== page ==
Sgold interviews Adi Barda
When, where, and how did you first become aware of JMonkeyEngine?
What got you interested in using it?
Back in 2018, I decided to create a 3-D animation development environment
that would run on Android devices.
I went looking for a 3-D Java library
that could be used in Android applications,
and JME was the only one I found that had a “code first” approach.
This was important to me
because I needed to be able to create scene graphs from code,
without relying on a visual editor.
In addition, the on-line forum was very responsive.
It looked like a good choice for my project.
In the end, an Android-based development environment
was released to the Play Store, and it worked fine!
Congratulations on getting your project to the Play Store.
Not all Android projects make it that far!
That video refers to the SceneMax Scripting Language
and (briefly) displays what looks like a sample of it.
What is SceneMax, and how did it come to exist?
As a kid, I was obsessed
with creating imaginary worlds and pouring life into them.
I used to write animations and games on my Commodore 64,
using Microsoft Basic and 6502 Assembler.
That was the only software-engineering education I have ever had,
and in 1999 it was enough to get a programming job—
after catching up on a few modern technologies
such as VB 6, C++, and SQL.
Grateful for the tools that helped me launch my programming career,
I decided in 2005 to create programming language that would encourage
young kids to create games and become programmers.
SceneMax was born.
Has SceneMax evolved over the years?
Originally it was an open-source project in C++,
using DirectX for the rendering.
Parsing was done using the
strtok() function (no regex!)
so the syntax was limited.
It was an immediate success, with tens of thousands of downloads,
and it won first place in an open-source competition.
More importantly, I used it to teach kids programming.
My vision became a reality.
SceneMax got a few updates before reaching end of life in 2014.
In 2018, I rewrote it from scratch, targeting Android devices.
I used using Java, ANTLR4 for parsing, and JME for rendering.
I started teaching kids with Android devices.
When I sold an online course to the Israeli Ministry of Education,
they conditioned it on having a PC version,
so I devoted my time to building a new development environment for PCs
and porting the JME renderer to run on Windows.
The port proved surprisingly easy. It just worked!
What distinguishes SceneMax3D from other languages?
General programming languages such as Java, C++, and C#
aren’t suited to teaching young kids to code.
It’s difficult for these kids
(non-native English speakers, ten-to-twelve years old)
to write interesting programs such as games.
With simple code, they can only create boring programs.
SceneMax3D fills that gap;
it enables kids to write amazing animations and games
in language that is very simple and intuitive.
Later, when they feel comfortable with their coding skills,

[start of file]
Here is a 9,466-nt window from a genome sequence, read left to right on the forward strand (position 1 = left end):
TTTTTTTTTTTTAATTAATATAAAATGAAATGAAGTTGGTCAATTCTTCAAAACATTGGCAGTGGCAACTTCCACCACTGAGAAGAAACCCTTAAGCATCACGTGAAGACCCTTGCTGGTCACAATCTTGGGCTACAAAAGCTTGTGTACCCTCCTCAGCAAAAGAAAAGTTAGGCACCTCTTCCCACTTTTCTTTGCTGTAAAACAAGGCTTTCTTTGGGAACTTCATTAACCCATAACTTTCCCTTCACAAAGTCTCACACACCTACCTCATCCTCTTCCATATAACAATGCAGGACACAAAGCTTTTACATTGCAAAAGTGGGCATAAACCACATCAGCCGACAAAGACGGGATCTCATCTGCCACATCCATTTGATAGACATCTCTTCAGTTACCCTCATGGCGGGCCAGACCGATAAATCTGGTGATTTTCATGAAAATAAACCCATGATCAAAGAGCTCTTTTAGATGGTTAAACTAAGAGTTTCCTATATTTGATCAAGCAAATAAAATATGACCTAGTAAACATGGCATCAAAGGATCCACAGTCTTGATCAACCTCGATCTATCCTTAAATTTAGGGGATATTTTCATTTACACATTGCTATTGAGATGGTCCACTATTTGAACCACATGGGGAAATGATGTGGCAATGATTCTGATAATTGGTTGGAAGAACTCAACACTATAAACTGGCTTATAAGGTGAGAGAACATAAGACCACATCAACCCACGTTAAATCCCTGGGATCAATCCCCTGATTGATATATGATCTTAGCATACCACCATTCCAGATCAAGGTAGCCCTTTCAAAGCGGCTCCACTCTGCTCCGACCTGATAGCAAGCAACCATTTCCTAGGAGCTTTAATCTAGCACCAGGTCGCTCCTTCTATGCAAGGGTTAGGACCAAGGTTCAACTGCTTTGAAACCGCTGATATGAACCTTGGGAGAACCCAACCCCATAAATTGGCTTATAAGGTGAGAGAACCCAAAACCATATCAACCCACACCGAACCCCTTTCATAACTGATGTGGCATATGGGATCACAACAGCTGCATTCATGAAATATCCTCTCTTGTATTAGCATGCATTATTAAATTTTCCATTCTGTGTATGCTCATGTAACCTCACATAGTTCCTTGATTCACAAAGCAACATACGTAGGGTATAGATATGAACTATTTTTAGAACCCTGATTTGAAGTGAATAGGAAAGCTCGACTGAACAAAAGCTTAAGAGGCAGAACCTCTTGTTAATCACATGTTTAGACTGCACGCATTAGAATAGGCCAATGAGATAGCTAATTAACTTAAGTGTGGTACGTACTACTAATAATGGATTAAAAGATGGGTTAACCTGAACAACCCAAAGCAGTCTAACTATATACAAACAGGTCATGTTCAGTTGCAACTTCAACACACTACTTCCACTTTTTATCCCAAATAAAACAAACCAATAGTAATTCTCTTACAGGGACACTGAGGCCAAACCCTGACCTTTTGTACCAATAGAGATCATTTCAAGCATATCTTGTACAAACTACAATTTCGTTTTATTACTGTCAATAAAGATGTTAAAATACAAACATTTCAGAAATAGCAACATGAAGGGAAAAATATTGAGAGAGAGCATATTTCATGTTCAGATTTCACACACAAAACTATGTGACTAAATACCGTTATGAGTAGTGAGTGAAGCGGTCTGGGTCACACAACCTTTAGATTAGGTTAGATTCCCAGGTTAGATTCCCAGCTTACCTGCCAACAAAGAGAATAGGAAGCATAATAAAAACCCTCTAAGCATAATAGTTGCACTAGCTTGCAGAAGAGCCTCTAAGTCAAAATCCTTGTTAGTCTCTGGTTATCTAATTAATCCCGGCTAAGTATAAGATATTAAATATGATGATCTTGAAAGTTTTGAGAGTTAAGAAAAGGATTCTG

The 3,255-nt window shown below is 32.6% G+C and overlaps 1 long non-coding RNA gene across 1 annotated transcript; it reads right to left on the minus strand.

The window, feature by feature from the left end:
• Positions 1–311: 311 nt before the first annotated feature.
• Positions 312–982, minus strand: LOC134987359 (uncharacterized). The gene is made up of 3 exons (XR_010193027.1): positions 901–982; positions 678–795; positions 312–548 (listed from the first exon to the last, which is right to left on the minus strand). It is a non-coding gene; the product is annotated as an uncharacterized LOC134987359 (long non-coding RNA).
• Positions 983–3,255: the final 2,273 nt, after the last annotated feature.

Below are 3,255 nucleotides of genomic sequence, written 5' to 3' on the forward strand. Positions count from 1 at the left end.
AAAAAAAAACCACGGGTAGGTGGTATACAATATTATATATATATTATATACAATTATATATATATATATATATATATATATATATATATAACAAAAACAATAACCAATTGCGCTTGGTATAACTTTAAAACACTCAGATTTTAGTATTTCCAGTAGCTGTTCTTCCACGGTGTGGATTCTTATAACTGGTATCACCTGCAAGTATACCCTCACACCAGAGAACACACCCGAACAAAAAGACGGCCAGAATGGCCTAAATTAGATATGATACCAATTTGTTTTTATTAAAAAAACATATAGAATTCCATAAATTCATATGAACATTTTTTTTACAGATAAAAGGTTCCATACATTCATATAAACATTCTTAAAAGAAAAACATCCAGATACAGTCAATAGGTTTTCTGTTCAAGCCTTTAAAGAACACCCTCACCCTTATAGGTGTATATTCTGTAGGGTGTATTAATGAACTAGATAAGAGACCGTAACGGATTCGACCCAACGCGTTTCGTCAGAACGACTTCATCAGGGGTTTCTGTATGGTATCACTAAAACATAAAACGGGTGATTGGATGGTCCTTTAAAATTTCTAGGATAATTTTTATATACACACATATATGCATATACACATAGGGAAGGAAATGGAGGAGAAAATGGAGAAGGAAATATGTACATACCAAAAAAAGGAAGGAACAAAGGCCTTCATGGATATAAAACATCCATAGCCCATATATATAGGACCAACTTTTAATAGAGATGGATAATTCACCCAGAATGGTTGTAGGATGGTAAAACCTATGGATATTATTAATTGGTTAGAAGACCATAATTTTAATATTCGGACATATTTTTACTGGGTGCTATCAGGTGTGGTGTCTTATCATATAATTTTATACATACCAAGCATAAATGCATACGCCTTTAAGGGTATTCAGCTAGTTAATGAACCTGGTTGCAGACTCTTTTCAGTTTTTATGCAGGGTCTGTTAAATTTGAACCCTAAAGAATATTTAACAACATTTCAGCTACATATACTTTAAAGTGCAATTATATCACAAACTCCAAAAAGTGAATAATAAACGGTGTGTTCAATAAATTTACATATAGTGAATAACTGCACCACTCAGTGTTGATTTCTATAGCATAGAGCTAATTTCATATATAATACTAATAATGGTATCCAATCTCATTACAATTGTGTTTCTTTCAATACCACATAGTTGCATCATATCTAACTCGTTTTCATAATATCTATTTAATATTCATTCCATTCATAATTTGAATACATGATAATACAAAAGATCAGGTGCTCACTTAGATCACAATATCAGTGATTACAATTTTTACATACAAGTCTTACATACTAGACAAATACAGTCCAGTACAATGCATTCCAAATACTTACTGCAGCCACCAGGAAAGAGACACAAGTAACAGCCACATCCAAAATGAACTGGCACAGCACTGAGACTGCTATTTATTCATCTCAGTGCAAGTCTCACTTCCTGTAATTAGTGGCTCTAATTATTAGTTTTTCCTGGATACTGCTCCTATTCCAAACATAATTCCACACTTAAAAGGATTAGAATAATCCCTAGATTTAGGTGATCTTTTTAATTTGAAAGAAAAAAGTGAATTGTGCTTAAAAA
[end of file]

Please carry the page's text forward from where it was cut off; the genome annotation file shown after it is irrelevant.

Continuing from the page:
they can begin adding C# code to their projects.
Here are a few simple code snippets:
d is a dragon d.fly loop d.turn left 360 in 10 seconds t is a static track car is a gtr_nismo vehicle : pos (0,3,0) camera.chase car skybox.show solar system s is a sinbad s.Dance then SliceVertical loop b is a box : pos(4,-1,-20) and size (3,5,2) and material="pond" b.turn left 360 in 10 seconds async b.move to (s) + 5 in 10 seconds async when b collides with s do sys.print "BOOM" s.move left 5 in 10 seconds end do when key R is pressed do s.move right 1 in 0.1 seconds end do
It’s simple, generates attractive animations, and kids just love it!
Thanks for that answer and for the code samples.
If someone wants to teach coding to children younger than ten,
what would you advise?
I’d advise a block-based computational thinking course
using software such as Alice, Tynker, Scratch, Minecraft web, or Roblox.
SceneMax3D has an option for adding smart macros,
so that teachers and other companies can add syntax
in the language of their target audience.
In this way, even first- or second-graders can start coding.
Why extend SceneMax projects using C# instead of Java?
C# was chosen because it is used
in the curriculum of the Israeli educational system
and in other game engines such as Unity and Godot.
Are you planning any other updates or additions to SceneMax3D?
There are currently two white-label commercial products based on SceneMax3D.
One is gaining speed and looks promising,
so I’m focussing on features that will help it succeed:
- improving the overall quality of the product
- virtual classroom support to make teaching even easier
- deployment to the Web and Android devices
- real-time networking support
- WooCommerce integration to allow artists to create and sell graphics and music packages for SceneMax3D
SceneMax3D is a very impressive project!
I’ve run out of questions.
Thank you very much for your detailed answers
and the thought you put into them.